[Viewpoint] Preparing 2nd-round northern policyNortheastern China has been a battleground throughout history. Nomadic inhabitants of the vast plains there and ethnic Chinese with lives rooted in farming along the Yellow Sea clashed and blended over the centuries.
Various tribes and clan kingdoms - the Manchus, Ulchs, Hezhen and Mongols - marched south in search of economic security and cultural richness. Ancient Chinese dynasties fretted over ways to defend their northeastern front because it was important to their rise or fall. The Great Wall of China epitomized ancient China’s edgy defensiveness against the tribes from the northeast.
As I toured the northeastern part of China, I was at once awed by its expansiveness. The 588-kilometer (365-mile) highway between Changchun and Hunchun, crossing horizontally across Jilin Province, was an endless ride along heavy forests and green plains, rich with fertile soil under the summery sun.
Manchuria, a historical name given to the northeastern part of China, refers to three northeast provinces - Liaoning, Jilin and Heilongjiang. The area spreads across 790,000 square kilometers (305,000 square miles), four times the size of the Korean Peninsula, with 10 million people. It produces 30 percent of the country’s crops and 13 percent of its flour.
The area also encompasses various underground and forestry resources. It had been China’s biggest manufacturing base for heavy industries before the country opened up and reform took off. And now it has entered a redevelopment stage led by China’s ambitious Changjitu Project.
The Northeast Area Revitalization Plan aims to turn the cities of Changchun, Jilin and Tumen along the Tumen River into a new industrial belt. The success of the project lies with routes to the East Sea. Ports in Dalian are overloaded and uneconomical because they must arrive via railway and other land routes across Manchuria.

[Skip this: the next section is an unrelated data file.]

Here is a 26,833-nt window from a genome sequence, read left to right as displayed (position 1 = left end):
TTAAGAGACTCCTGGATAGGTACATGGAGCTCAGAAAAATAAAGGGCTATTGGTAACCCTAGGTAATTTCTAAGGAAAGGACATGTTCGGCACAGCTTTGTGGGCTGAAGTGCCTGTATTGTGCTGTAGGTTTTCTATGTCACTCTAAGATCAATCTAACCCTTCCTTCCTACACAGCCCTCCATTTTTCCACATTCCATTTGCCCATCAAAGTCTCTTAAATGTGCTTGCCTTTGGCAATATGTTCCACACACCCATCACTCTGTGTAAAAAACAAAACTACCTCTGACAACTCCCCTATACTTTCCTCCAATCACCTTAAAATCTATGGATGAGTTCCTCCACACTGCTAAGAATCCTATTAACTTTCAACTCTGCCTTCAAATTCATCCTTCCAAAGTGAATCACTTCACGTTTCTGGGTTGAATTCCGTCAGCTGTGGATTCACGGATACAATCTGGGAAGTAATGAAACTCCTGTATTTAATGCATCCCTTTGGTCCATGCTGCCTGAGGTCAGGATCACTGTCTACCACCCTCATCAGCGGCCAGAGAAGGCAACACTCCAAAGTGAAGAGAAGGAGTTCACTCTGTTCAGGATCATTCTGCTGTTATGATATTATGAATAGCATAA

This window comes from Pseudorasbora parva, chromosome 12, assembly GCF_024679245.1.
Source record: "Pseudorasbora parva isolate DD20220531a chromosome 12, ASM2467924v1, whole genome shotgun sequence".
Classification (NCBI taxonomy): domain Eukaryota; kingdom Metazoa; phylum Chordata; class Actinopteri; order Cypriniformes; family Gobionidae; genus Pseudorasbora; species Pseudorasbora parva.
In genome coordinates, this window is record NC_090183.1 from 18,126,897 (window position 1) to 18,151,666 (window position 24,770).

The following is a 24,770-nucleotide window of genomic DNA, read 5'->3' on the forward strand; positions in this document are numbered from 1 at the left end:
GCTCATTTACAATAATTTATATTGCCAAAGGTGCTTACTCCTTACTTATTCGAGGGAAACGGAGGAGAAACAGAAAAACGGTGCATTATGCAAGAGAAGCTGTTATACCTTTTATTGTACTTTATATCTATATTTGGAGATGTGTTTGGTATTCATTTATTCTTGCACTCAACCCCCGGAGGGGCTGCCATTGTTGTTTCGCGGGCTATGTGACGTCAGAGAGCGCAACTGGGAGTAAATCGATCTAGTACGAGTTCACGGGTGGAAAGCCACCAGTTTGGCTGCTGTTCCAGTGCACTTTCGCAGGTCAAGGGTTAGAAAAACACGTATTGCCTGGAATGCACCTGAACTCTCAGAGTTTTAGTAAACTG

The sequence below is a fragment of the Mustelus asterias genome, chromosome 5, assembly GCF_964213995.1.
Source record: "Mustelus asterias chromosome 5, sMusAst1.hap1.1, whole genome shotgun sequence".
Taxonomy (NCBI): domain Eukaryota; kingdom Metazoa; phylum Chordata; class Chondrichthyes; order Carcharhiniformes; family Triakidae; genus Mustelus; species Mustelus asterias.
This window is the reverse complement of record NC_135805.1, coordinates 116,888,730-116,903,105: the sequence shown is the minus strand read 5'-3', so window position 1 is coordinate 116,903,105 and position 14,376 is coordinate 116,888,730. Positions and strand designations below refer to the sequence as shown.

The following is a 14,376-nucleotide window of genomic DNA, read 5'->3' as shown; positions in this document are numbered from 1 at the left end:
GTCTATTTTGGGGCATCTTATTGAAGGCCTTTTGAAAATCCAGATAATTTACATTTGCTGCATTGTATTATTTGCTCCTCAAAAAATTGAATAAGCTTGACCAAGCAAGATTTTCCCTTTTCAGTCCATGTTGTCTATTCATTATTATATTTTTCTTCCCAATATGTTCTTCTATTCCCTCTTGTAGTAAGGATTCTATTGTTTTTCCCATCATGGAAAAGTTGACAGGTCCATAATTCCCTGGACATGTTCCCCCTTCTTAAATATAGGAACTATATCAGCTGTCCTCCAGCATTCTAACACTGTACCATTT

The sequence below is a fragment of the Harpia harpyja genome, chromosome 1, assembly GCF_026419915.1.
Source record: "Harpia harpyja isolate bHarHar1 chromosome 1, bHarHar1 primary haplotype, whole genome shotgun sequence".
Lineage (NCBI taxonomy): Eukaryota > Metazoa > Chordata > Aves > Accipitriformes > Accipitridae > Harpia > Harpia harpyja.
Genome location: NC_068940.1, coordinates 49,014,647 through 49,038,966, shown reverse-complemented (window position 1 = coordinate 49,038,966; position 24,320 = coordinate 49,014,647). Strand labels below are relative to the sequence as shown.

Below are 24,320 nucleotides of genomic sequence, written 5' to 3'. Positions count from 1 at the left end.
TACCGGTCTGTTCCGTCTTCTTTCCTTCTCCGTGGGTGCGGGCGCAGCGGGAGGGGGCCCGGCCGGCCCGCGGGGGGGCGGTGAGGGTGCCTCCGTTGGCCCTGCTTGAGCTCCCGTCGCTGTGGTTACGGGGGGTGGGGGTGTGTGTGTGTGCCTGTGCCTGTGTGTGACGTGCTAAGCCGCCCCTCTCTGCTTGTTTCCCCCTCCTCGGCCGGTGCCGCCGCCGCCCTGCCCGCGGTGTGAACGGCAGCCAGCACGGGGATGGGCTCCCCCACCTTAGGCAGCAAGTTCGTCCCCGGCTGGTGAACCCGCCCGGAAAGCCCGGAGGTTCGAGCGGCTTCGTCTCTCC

Sea routes from the Yanbian industrial cities of Tumen and Hunchun via the North Korean ports of Rajin-Sonbong or Chongjin can provide savings in logistics cost and time. It is the essence of Sino-North Korean economic cooperation that gained impetus through North Korean leader Kim Jong-il’s visit to China last month. In exchange for China’s financing of development along Yalu River, China has gained access to the East Sea through North Korean ports.
The construction of a highway linking the Hunchun and Rason economic zones started earlier this month and renovation of roads between Tumen and Chongjin is also underway.
From a hilltop in Bangchon, at the end of Tumen River, North Korea, China and Russia can all be viewed. There is a saying in the village that you can hear rooster cries from three different countries.
The Tumen River border between North Korea and China suddenly comes to a stop at Bangchon. From there, the Tumen River empties into the East Sea and is shared by North Korea and Russia.
China is cut off at the end of the Tumen. That is why it has long been keen on attaining sea routes via North Korea. It is now nearly fulfilling its goal. Its East Sea ambition is not due merely to economic reasons. Rights to the East Sea also can influence defensive strategy, a point of concern for Russia and Japan.
Manchuria, which had once been home to our ancient ancestors of the Gojoseon, Goguryeo and Balhae dynasties, had been the epicenter for historical changes in East Asia. Russia and Japan went to war over the area’s economic and strategic value. Security is imperative for China. It is why China is so keen to develop the three provinces in the northeast.
The major stumbling block of China’s project is the lack of security on the Korean Peninsula. To China, the Korean Peninsula is a ticking time bomb.
The 2.2 million ethnic Koreans living in its northeastern provinces also hold the key to the detonator.
Security in Manchuria depends on the direction ethnic Koreans and the two Koreas take regarding unification. China has been fabricating the ancient history of the region as pre-emptive protection against possible explosive consequences.
The road to a unified Korean Peninsula is impossible without security in Manchuria. We must earn China’s trust by supporting the country’s endeavors to stabilize and develop the region through the Changjitu Project. By doing so, we can help stabilize the lives of ethnic Koreans and also benefit from the economic ventures of Korean companies.
At the same time, we must prepare for potential changes in the East Asian order after China gains access to East Sea routes. We cannot do so without improved inter-Korean relations.
Two decades ago, we established diplomatic relations with China and Russia. It was our “northern expedition.” Our next expedition should focus on Manchuria from a strategic and economic viewpoint. But we may be already too late.
*The writer is an editorial writer of the JoongAng Ilbo.
By Bae Myong-bok